Democratic governors can’t exactly offer companies a competitive economic environment, but they can promise Big Business that their employees will have access to abortion.
For some reason, progressive governors like Gavin Newsom in California and Phil Murphy in New Jersey think that kind of sales pitch will help lure back companies that have since left their states.
“We’ve got your back, but come back,” Newsom said at a news conference Friday while touting California’s liberal abortion laws on Friday. “Some of you may have left the state, come on back. Some businesses may have left, come on back. It’s a point of pride that we welcome you back; we want to celebrate that we have you back.”
Murphy made a more direct appeal recently, sending personal letters to firms across the country.
Shortly after it was leaked that the Supreme Court of the United States was poised to overturn Roe v. Wade, The Atlanta Journal-Constitution (AJC) reported that Murphy sent seven companies in The Peach Tree State a letter, warning that the repeal of Roe would make it more difficult for them to attract “top female talent.”
“The overturning of a woman’s right to bodily autonomy — and the chilling effect this decision will have on your ability to attract and retain top female talent by being located in a state which has refused to recognize women’s reproductive freedom — cannot be ignored,” one letter said, according to AJC.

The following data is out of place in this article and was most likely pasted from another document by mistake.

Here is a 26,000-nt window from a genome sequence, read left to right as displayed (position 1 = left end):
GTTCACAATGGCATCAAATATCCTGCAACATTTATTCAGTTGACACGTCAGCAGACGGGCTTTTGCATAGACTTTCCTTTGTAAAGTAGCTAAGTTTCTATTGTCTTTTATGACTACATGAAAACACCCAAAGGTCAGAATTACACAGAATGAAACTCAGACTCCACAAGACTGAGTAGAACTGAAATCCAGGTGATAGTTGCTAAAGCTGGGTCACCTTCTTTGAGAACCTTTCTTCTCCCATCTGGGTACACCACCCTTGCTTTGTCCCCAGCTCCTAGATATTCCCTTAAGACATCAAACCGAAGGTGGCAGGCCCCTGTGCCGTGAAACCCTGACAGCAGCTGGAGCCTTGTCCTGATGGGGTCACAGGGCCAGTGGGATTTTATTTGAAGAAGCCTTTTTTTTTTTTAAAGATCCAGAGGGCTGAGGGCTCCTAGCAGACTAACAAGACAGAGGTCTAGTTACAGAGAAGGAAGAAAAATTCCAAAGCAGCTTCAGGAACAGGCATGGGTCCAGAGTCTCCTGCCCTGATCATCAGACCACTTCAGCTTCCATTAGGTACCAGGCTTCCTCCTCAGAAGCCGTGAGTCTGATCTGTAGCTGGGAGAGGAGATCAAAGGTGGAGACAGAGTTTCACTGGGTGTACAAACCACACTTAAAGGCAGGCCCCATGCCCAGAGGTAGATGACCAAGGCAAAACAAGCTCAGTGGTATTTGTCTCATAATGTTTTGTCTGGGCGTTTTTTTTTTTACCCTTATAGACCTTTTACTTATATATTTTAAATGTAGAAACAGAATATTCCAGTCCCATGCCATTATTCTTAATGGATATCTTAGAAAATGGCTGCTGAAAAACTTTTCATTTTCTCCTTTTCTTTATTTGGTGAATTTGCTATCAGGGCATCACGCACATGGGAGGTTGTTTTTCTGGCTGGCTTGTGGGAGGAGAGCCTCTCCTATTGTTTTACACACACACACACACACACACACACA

The paper noted that Murphy’s office also sent a version of that letter “to more than 50 companies in states with anti-abortion laws, including Florida, Missouri, Ohio and Texas.”
“Economic strength is about more than just value — it is about values,” Alyana Alfaro Post, press secretary for Murphy, said in a statement provided to AJC.
“Governor Murphy encourages businesses looking to stand with their employees to look to New Jersey, a state where they can be confident that the rights of women, the LGBTQIA+ community, and voters will always be protected,” she added.
Other Democratic governors like Connecticut’s Ned Lamont have also attempted to convince businesses in red states to move to the solidly-blue Nutmeg State.
“We don’t have oil and natural gas, but we have one of the most productive, best trained, most innovative workforces in the world. And that starts with the fact that we have more women participating in our workforce than just about anywhere else,” Lamont said in a video pitch that was posted to Twitter last September.
“We’re a family-friendly state that respects women. I know some of you are in states like Texas which are outlawing a woman’s right to choose. We have codified, we are protecting a woman’s right to choose because that’s about respect,” he added.
“Look, any of you business owners thinking about making a move — give me a call. I’d love to hear from you,” Lamont concluded.
A message to all businesses in states that are restricting the rights of women and aren’t putting families first with their policies. pic.twitter.com/xSF8hUA3vA
— Governor Ned Lamont (@GovNedLamont) September 10, 2021
In response to these sorts of tactics, economic expert and founder of Beacon Economics Christopher Thornberg, called the ideas “nonsensical.”
“Businesses don’t locate somewhere because of abortion access or not,” he told Politico. “Where you locate is a function of 100 things, and that is such a trivial part of the conversation.”